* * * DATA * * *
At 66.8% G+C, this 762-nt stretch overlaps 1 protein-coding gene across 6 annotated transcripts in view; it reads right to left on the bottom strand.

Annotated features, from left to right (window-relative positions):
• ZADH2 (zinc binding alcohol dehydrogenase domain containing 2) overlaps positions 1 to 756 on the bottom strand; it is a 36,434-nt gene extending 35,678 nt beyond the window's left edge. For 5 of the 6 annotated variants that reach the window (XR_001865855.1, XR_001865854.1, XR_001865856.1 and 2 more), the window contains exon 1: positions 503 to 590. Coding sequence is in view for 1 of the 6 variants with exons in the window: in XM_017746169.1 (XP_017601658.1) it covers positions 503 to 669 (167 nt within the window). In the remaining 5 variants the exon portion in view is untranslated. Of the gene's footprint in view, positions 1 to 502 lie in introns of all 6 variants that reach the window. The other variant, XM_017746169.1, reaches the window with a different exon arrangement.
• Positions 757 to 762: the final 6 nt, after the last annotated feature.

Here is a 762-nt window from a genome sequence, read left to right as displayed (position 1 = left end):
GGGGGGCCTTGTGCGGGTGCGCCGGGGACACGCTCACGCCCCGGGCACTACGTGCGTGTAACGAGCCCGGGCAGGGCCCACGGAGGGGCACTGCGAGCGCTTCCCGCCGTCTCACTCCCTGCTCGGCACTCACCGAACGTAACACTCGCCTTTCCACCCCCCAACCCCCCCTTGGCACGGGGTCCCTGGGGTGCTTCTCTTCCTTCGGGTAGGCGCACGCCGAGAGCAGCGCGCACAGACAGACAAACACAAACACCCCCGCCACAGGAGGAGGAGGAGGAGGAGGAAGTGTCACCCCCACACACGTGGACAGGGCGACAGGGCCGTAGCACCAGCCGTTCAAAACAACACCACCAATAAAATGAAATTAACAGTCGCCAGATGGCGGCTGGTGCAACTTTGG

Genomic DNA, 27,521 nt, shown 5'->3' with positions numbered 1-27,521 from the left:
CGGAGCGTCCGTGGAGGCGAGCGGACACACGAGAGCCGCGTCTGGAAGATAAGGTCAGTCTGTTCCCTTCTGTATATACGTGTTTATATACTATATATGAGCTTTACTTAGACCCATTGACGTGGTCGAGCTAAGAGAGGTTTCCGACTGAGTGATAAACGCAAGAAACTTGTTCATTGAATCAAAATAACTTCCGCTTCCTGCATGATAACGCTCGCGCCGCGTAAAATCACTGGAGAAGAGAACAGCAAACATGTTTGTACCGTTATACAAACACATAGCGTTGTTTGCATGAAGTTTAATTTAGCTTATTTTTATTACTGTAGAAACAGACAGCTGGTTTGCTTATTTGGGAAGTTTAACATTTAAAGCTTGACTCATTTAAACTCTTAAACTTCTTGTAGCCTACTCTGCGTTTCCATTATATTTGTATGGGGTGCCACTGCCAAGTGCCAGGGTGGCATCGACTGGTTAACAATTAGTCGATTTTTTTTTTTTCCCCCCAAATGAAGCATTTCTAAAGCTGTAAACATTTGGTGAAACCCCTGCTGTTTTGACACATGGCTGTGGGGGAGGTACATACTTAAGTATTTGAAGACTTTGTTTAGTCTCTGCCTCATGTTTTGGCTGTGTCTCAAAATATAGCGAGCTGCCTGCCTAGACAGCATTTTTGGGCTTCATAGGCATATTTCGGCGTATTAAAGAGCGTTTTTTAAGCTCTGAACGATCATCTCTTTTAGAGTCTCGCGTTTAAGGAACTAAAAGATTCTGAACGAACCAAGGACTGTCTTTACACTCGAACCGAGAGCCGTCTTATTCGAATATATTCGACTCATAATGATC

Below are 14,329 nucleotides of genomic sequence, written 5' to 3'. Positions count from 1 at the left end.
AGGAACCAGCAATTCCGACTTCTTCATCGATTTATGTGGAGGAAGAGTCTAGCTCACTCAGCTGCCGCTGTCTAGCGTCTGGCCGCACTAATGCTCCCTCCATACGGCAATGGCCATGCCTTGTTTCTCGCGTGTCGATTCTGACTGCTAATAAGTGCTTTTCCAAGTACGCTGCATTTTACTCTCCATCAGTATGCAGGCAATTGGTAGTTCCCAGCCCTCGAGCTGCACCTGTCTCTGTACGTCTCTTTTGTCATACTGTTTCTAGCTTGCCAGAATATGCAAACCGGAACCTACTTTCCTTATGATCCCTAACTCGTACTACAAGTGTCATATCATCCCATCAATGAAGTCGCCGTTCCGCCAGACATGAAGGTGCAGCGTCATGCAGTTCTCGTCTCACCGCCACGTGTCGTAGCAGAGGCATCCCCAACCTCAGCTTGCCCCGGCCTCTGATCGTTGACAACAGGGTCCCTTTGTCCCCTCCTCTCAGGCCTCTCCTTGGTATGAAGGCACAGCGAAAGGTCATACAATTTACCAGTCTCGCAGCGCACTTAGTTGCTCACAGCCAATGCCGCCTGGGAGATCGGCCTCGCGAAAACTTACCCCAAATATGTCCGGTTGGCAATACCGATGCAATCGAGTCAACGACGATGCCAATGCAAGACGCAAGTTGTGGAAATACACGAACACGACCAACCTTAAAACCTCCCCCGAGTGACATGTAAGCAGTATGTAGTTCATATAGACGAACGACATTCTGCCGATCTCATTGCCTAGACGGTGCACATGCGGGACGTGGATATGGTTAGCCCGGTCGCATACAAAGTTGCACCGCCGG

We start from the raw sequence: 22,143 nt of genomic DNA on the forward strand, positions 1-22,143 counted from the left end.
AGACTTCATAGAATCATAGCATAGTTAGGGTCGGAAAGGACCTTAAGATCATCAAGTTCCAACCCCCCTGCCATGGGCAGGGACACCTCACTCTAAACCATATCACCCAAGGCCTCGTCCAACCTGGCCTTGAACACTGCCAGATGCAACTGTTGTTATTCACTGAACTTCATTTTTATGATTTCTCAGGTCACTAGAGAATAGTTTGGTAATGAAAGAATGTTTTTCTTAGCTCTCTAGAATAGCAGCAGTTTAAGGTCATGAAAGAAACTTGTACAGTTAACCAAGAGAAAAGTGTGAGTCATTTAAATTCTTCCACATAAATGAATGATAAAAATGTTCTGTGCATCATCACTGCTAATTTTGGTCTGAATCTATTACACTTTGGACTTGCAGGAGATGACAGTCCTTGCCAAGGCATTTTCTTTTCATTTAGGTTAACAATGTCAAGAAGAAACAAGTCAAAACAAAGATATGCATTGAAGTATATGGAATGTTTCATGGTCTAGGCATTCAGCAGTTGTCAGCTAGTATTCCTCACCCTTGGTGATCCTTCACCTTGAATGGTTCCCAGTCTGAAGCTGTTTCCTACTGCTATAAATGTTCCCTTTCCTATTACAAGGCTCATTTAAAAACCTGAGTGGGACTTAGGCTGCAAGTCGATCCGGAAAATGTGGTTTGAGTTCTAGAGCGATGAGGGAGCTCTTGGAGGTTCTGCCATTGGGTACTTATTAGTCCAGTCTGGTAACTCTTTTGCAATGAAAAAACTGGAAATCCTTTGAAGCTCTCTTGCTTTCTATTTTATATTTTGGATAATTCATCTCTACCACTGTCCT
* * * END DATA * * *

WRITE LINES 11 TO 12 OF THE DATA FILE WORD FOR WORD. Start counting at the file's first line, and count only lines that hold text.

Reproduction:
We start from the raw sequence: 22,143 nt of genomic DNA on the forward strand, positions 1-22,143 counted from the left end.
AGACTTCATAGAATCATAGCATAGTTAGGGTCGGAAAGGACCTTAAGATCATCAAGTTCCAACCCCCCTGCCATGGGCAGGGACACCTCACTCTAAACCATATCACCCAAGGCCTCGTCCAACCTGGCCTTGAACACTGCCAGATGCAACTGTTGTTATTCACTGAACTTCATTTTTATGATTTCTCAGGTCACTAGAGAATAGTTTGGTAATGAAAGAATGTTTTTCTTAGCTCTCTAGAATAGCAGCAGTTTAAGGTCATGAAAGAAACTTGTACAGTTAACCAAGAGAAAAGTGTGAGTCATTTAAATTCTTCCACATAAATGAATGATAAAAATGTTCTGTGCATCATCACTGCTAATTTTGGTCTGAATCTATTACACTTTGGACTTGCAGGAGATGACAGTCCTTGCCAAGGCATTTTCTTTTCATTTAGGTTAACAATGTCAAGAAGAAACAAGTCAAAACAAAGATATGCATTGAAGTATATGGAATGTTTCATGGTCTAGGCATTCAGCAGTTGTCAGCTAGTATTCCTCACCCTTGGTGATCCTTCACCTTGAATGGTTCCCAGTCTGAAGCTGTTTCCTACTGCTATAAATGTTCCCTTTCCTATTACAAGGCTCATTTAAAAACCTGAGTGGGACTTAGGCTGCAAGTCGATCCGGAAAATGTGGTTTGAGTTCTAGAGCGATGAGGGAGCTCTTGGAGGTTCTGCCATTGGGTACTTATTAGTCCAGTCTGGTAACTCTTTTGCAATGAAAAAACTGGAAATCCTTTGAAGCTCTCTTGCTTTCTATTTTATATTTTGGATAATTCATCTCTACCACTGTCCT